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Tell It to the Frogs: Fukushima’s nuclear disaster and its impact on the Japanese Tree Frog

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“Tell It to the Frogs: Fukushima’s nuclear disaster and its impact on the Japanese Tree Frog” is a representation of the work from Giraudeau et. al’s “Carotenoid distribution in wild Japanese tree frogs (Hyla japonica) exposed to ionizing radiation in

“Tell It to the Frogs: Fukushima’s nuclear disaster and its impact on the Japanese Tree Frog” is a representation of the work from Giraudeau et. al’s “Carotenoid distribution in wild Japanese tree frogs (Hyla japonica) exposed to ionizing radiation in Fukushima.” This paper looked to see if carotenoid levels in the tree frog’s vocal sac, liver, and blood were affected by radiation from Fukushima’s power plant explosion. Without carotenoids, the pigment that gives the frogs their orange color on their necks, their courtship practices would be impacted and would not be as able to show off their fitness to potential mates. The artwork inspired by this research displayed the tree frog’s degradation over time due to radiation, starting with normal life and ending with their death and open on the table. The sculptures also pinpoint where the carotenoids were being measured with a brilliant orange glaze. Through ceramic hand building, the artist created larger than life frogs in hopes to elicit curiosity about them and their plight. While the paper did not conclude any changes in the frog’s physiology after 18 months of exposure, there are still questions that are left unanswered. Why did these frogs not have any reaction? Could there be any effects after more time has passed? Is radiation leakage as big of a problem as previously thought? The only way to get the answers to these questions is to be aware of these amphibians, the circumstances that led them to be involved, and continued research on them and radiation.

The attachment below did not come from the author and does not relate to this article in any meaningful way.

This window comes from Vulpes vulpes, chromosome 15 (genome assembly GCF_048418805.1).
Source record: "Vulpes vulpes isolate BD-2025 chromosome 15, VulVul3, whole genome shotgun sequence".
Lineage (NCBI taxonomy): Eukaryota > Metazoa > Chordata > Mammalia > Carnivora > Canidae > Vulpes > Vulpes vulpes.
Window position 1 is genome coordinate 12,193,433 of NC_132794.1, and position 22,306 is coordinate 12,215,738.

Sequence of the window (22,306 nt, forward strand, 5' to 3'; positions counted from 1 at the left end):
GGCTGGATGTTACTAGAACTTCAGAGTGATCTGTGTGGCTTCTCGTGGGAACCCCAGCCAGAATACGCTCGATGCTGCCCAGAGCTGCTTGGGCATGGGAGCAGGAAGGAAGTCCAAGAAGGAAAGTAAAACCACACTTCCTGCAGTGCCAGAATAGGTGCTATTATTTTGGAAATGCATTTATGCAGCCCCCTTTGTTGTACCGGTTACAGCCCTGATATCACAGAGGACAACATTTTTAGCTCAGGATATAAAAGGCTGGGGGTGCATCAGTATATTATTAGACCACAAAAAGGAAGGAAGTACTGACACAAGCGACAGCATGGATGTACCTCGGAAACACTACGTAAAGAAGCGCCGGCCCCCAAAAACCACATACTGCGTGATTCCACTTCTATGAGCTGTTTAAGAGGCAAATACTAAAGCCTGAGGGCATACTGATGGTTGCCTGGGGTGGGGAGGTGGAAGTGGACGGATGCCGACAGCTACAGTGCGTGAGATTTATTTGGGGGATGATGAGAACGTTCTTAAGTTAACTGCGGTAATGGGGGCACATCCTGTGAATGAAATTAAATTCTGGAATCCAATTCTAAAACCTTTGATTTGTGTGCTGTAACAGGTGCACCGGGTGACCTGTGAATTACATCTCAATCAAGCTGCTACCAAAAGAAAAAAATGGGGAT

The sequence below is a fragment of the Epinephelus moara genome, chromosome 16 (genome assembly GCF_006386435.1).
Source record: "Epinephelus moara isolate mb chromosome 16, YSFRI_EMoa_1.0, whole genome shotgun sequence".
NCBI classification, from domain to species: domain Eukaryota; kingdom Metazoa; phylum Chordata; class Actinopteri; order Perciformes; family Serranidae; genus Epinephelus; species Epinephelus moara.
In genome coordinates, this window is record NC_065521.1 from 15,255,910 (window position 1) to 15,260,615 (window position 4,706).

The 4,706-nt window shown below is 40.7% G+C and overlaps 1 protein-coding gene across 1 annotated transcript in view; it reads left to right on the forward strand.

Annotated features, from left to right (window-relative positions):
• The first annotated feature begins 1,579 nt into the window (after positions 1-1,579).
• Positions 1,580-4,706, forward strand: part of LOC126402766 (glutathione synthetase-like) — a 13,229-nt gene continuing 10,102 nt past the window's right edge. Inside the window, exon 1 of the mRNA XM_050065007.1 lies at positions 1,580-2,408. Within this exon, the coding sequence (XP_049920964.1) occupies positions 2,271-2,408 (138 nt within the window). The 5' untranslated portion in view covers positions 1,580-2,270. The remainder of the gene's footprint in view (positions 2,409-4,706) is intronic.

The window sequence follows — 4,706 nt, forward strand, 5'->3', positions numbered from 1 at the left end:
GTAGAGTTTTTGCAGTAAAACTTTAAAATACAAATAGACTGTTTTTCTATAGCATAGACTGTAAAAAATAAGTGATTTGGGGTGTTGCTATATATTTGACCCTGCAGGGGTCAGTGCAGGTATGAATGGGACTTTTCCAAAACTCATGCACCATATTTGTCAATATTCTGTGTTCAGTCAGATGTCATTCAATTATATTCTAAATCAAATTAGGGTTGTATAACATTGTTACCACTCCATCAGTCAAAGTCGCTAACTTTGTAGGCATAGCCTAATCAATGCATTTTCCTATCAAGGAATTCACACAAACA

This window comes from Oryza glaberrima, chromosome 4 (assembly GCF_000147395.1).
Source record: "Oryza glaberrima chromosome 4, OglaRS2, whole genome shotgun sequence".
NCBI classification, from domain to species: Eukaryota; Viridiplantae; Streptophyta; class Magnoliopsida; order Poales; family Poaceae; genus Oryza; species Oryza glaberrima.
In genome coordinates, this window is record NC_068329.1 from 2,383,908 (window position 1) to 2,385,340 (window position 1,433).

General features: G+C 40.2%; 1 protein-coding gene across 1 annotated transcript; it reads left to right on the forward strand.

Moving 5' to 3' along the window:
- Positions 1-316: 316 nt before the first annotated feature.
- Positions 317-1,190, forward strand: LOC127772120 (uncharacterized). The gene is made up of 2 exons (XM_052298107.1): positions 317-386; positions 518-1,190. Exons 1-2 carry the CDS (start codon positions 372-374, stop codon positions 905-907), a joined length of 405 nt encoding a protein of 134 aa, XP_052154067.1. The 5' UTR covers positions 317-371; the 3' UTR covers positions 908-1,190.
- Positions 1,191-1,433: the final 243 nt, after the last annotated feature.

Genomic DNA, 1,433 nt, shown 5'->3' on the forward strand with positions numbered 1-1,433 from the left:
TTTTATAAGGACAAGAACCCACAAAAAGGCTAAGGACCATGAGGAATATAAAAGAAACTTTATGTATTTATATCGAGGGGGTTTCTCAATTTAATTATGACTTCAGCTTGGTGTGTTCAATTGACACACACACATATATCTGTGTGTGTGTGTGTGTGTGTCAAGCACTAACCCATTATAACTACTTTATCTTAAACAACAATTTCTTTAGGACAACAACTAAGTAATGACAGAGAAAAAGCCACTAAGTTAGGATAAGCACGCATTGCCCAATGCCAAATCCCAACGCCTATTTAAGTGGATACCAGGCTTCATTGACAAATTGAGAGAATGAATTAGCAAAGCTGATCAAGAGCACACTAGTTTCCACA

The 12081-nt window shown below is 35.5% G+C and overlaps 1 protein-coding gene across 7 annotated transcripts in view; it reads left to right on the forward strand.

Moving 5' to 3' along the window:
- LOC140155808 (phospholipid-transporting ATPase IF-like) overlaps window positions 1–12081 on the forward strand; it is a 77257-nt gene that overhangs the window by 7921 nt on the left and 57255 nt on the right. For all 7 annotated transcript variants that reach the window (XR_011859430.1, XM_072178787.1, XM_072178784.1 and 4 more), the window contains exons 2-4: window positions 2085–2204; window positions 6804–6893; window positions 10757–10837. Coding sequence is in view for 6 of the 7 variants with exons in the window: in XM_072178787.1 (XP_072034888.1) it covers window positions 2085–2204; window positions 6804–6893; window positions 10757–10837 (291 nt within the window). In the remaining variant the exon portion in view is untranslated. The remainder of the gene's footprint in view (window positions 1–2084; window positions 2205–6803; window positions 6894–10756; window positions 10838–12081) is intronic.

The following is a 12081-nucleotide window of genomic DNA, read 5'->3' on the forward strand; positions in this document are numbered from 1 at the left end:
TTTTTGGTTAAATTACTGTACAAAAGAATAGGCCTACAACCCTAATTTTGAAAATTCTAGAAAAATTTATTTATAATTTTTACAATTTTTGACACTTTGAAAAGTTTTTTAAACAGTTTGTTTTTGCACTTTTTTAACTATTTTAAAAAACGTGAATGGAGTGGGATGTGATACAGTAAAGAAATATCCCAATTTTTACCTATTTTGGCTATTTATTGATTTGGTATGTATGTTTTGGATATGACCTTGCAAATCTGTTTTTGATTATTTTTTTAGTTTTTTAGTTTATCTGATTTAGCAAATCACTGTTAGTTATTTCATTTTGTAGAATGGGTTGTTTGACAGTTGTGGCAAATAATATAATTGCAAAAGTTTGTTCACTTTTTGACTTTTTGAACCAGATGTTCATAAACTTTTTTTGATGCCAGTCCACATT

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2019-05

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Expressing Equilibrium

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The study of broad therapeutic advantages of dance is a growing field of interdisciplinary study. Yet, direct health benefits of dance from a molecular standpoint are still largely unknown. Literature review of dance performance displays in birds as well as

The study of broad therapeutic advantages of dance is a growing field of interdisciplinary study. Yet, direct health benefits of dance from a molecular standpoint are still largely unknown. Literature review of dance performance displays in birds as well as other creatures and use of creative tools to analyze the diverse, lifelong experiences of dancers helped shed some light on the subject. Although dance experience exposes harms tied to the social constraints of how the form is experiences buried under joyful takeaways of dance, research supports overall health benefits from moderate amounts of dance maintained in perfect equilibrium.

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2022-05

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Quantifying the Preference of Corynorhinus townsendii to Hibernate in Highly Ventilated Areas in Arizona Caves

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Corynorhinus townsendii, a bat species residing in north-central Arizona, has historically been observed hibernating in highly ventilated areas within caves and abandoned mines, but there is little to no specific data regarding this tendency. Understanding how air movement may influence

Corynorhinus townsendii, a bat species residing in north-central Arizona, has historically been observed hibernating in highly ventilated areas within caves and abandoned mines, but there is little to no specific data regarding this tendency. Understanding how air movement may influence hibernacula selection is critical in bettering conservation efforts for Arizona bats, especially with white-nose syndrome continuing to devastate bat species populations throughout the United States. My study aimed to begin filling in this knowledge gap. I measured wind speed in three known Arizona hibernacula during the winter hibernation season and combined this data with the locations of bats observed throughout each of the three survey locations. I modeled our findings using a generalized linear model, which confirmed that wind speed is indeed a predictor of C. townsendii roost selection.

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2022-05